How ‘Scream’ Changed The Way We See Women In Horror Movies
Twenty years ago, director Wes Craven made Scream and changed horror movies forever. As any film nerd will tell you, Craven did this with a clever opening scene that proved that no one was safe from the killer — not even the film’s top billed star. Something that hadn’t been done since Alfred Hitchcock’s Psycho. Drew Barrymore’s unexpected demise would revamp a genre that was aching for a creative jolt in the ’90s when it was relying on sequels from Freddy Krueger, Jason Voorhees and Michael Myers. But it’s Neve Campbell as Sidney Prescott that would leave a lasting effect on slasher films and how female characters are portrayed in horror movies.
Sidney was not your average scream queen, but a response to the tropes that had filled the genre for decades. As Randy (Jamie Kennedy) tells us with a wink and a nod throughout the film, the women in horror films are forced to follow certain rules if they want to make it to end. This includes not drinking or doing drugs and definitely not having sex. If there’s one thing these “rules” make clear it’s that purity is important to the final girl’s survival. In fact, horror films tend to punish those women who are rebellious or powerful by taking their life and making an example of them.
Even the strongest female characters in horror films are forced to adhere to these rules. Halloween’s Laurie Strode (Jamie Lee Curtis) fights her way to survival, but she spends most of her time screaming, crying and running away from Michael Myers. The virginal Laurie does break one of the conventional rules when she smokes pot — for the first time though, meaning she’s still a nice girl. Laurie is the ultimate scream queen because she’s also a damsel in distress who needs to be saved by a man, She’s victorious, but not in-charge of her own narrative.
Scream makes it clear that it’s about time these ridiculous rules were broken and final girls finally get a chance to save themselves. Boy, was it about time. Even Sidney tells the killer early in the film, she doesn’t “they're all the same. Some stupid killer stalking some big-breasted girl who can't act who is always running up the stairs when she should be running out the front door,” she tells him over the phone. “It's insulting.”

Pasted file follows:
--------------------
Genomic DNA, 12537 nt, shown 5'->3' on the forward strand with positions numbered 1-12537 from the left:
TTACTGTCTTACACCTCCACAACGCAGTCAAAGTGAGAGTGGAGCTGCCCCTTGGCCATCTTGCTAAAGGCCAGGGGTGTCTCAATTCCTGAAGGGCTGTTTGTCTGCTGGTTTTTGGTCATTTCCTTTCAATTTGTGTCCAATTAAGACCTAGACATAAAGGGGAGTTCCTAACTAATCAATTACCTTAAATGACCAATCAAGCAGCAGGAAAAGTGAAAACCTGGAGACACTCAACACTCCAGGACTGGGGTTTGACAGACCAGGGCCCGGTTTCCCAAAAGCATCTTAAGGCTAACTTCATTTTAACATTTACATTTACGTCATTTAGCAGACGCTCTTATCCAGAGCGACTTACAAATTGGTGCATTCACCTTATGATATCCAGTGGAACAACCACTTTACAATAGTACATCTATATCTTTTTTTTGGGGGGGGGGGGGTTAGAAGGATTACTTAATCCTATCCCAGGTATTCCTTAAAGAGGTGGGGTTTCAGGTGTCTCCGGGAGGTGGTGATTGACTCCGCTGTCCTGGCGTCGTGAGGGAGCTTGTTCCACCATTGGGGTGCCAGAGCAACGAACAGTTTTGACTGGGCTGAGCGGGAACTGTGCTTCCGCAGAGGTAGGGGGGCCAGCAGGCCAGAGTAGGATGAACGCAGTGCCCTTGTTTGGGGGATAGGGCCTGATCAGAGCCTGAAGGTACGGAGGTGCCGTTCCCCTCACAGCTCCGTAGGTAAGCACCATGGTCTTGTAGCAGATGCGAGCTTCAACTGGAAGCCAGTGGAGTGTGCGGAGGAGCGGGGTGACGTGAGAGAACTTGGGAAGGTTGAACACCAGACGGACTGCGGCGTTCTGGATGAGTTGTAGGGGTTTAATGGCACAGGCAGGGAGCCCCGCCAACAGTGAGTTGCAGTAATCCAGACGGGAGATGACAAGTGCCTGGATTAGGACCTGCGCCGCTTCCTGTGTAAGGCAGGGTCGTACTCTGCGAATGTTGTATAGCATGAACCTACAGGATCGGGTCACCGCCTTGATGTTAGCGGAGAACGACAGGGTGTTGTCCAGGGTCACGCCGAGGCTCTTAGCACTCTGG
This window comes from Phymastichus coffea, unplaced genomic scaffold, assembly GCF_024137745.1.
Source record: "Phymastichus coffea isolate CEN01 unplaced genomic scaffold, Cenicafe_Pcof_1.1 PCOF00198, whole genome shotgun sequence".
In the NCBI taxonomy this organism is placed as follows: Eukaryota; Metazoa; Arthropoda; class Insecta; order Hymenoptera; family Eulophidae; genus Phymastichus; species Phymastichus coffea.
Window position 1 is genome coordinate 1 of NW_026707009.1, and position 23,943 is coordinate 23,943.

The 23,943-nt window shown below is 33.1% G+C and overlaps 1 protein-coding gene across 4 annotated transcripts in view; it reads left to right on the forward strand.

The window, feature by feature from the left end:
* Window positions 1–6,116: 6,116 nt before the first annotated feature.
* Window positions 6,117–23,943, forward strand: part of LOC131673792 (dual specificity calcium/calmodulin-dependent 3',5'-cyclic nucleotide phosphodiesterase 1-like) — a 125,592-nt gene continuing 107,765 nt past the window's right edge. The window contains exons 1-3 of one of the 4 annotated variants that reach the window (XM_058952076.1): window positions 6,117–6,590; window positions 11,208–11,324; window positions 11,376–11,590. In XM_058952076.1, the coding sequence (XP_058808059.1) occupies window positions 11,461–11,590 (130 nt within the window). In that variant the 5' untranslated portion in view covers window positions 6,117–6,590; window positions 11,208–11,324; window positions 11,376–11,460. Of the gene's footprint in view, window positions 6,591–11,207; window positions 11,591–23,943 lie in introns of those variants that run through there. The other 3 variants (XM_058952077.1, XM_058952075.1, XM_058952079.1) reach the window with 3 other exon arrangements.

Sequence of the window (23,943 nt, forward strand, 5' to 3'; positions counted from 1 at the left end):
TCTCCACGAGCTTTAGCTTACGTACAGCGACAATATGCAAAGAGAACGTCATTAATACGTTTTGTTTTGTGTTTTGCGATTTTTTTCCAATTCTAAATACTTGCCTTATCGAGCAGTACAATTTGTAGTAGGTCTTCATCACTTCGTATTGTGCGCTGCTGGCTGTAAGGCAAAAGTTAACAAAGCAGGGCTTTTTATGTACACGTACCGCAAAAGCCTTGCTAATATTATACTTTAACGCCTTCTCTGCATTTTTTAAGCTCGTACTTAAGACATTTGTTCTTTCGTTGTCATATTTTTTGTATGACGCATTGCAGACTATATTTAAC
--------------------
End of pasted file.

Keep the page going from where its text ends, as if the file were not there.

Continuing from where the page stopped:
Scream knows that, which is why it enjoys having a laugh at the genre’s expense. But, it does this by deconstructing the classic horror formula, specifically challenging the final girl myth by proving it wrong. While losing one’s virginity is the ultimate no-no, Sidney lives to tell her story after having sex with her boyfriend Billy and right before discovering he is, in fact, the murderer. Her hymen would have never saved her, but her brain certainly did.
Throughout the movie, Sidney takes charge, even calling this mysterious masked man’s bluff. She trades blows with him any time they meet, protecting herself better than the police ever could. But Sidney isn’t super-human, which is what makes her such a great heroine. She is scared of this man who claims he knows what happened to her late mother, who was murdered just a year before. She’s also angry that this is happening again, hitting reporter Gale Weathers with a right hook that proves she isn’t looking forward to her book. Sidney is unwilling to give up, which is why she’s able to survive for three more sequels in which Billy Loomis’ mom, a director of a Scream-like horror flick and even her cousin tries to kill her.
Unlike Laurie in Halloween, Sidney gets to be the hero. Gale may save her from being killed, but she gets to take down both her assailants, who also happen to be her mother’s killers with one final shot. After Randy reminds Sidney that the killer often comes back to life for one last unexpected scare, she even gets to deliver the very Clint Eastwood line of “Not in my movie,” as she puts Billy down for good.
Scream poked fun at the horror motif, inspiring the onslaught of horror spoofs like Scary Movie that would come after it. But, this self-aware movie also showed that slasher films had relied too long on lazy writing when it came to its female characters. To know the tropes made it easier to spot them, which made it harder for horror films to get away with degrading women for the fun of it. It’s why the horror movies that now find pleasure in brutalizing women have earned the unflattering moniker of “torture porn.”
Since 1996, horror has actually become a feminist-friendly genre. This doesn’t mean every scary movie has become enlightened, but more than ever, horror has become an area in film where complex female characters can be heroes. Naomie Harris’ Selena in the 2002 film 28 Days Later takes out zombies and creepy men with a machete in a closing scene that will make you feel empowered. In 2005’s all-female The Descent, the sole survivor of a spelunking trip gone terribly wrong ends up grabbing a pick axe to kill off the cannibalistic creatures that murdered her friends.
The heroine of the 2011 slasher You’re Next grew up on a survivalist compound making her the wrong person to ambush. In 2015, It Follows focuses on an "it" that is passed through sex, but the girls who are infected aren't judged for their actions, but instead place the blame on the male gaze. Even in Rob Zombie's Halloween remake in 2007 allowed Laurie Strode the change to get revenge on Michael Myers without the help of any man.
What is clear that in the 20 years since Sidney Prescott hit the big screen, there have been more female characters created in her likeness. Women who are ready to take charge and fight for their lives. Women who should not be underestimated. Women who don't adhere to any kind of rules, unless they are their own. Sidney wasn’t just the final girl in Scream, she’s become the inspiration for any woman after her who has managed to make it out of a horror movie alive in on her own terms.
Image: Dimension Films; Giphy (2)